Upper-Crust Bird

Chicken pot pie is a savory, all-American pleasure.

Christopher Hirsheimer

The top crust on a fruit pie, it could be argued, is something of a waste. It's just more dough, concealing the interior; open-topped tarts are both prettier to look at and lighter to the taste. The top crust of a savory pie, on the other hand, is essential: It holds in moisture and, the moment the pastry is breached, releases the aroma in a gush. That's why some French recipes call for sealing a stew pot with a layer of pastry. That's why Paul Bocuse put a pastry dome on the truffle soup he created for a banquet for the president of France. And that's why Chicken Pot Pie—first mentioned by that name in this country in 1792 (the "pot" is the deep dish it's traditionally cooked in)—is one of the great triumphs of old-fashioned American cuisine.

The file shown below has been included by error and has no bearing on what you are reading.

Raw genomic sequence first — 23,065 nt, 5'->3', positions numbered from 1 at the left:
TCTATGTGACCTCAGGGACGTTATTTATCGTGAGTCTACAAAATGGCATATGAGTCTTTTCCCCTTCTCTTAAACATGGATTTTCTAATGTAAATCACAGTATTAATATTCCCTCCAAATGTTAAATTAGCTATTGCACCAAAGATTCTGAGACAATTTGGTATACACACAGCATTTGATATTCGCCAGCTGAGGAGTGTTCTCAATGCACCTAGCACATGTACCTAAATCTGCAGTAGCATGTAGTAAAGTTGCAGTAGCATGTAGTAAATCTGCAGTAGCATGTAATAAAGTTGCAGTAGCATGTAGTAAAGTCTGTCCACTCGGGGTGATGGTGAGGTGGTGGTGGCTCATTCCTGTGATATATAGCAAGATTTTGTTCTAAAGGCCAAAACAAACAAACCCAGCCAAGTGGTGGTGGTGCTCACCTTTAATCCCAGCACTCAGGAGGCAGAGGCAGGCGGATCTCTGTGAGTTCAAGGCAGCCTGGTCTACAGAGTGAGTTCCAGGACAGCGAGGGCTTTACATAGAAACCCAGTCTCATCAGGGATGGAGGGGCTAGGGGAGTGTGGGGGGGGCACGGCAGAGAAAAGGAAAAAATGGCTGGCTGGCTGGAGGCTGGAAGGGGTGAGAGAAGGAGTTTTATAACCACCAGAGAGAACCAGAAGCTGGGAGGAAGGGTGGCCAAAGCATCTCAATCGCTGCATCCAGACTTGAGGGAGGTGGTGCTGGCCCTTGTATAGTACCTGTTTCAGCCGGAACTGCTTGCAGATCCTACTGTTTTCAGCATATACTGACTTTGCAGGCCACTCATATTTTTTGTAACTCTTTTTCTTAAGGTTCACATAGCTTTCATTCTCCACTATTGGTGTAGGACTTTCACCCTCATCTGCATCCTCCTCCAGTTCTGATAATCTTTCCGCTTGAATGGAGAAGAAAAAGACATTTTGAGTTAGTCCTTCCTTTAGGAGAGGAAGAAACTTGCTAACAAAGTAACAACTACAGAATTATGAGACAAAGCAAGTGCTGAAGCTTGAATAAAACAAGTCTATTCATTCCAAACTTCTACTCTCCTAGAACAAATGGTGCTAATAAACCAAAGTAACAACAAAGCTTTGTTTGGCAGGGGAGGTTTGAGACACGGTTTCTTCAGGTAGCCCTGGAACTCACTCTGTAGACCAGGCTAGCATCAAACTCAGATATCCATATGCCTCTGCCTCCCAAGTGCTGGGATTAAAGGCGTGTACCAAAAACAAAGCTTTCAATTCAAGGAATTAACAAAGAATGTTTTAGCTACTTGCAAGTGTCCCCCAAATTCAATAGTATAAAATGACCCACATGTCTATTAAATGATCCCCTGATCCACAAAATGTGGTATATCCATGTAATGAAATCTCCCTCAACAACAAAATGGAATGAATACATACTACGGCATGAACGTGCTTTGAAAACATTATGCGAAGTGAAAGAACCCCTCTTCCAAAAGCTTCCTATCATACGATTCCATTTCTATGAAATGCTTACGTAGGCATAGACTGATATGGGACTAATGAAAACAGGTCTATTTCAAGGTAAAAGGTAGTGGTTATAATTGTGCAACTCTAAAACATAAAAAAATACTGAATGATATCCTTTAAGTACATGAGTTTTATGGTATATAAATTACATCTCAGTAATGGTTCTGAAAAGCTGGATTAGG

The crust makes all the difference. Think about it: Mention stewed chicken with vegetables and people start talking about sending out for pizza. Mention chicken pot pie and—around here at least—people start reaching for forks (or, better yet, nice big spoons). Few Yankee dishes are so immediately appealing. Chicken pot pie is mom's oven; a warm kitchen table on a chilly night. It's a sure thing.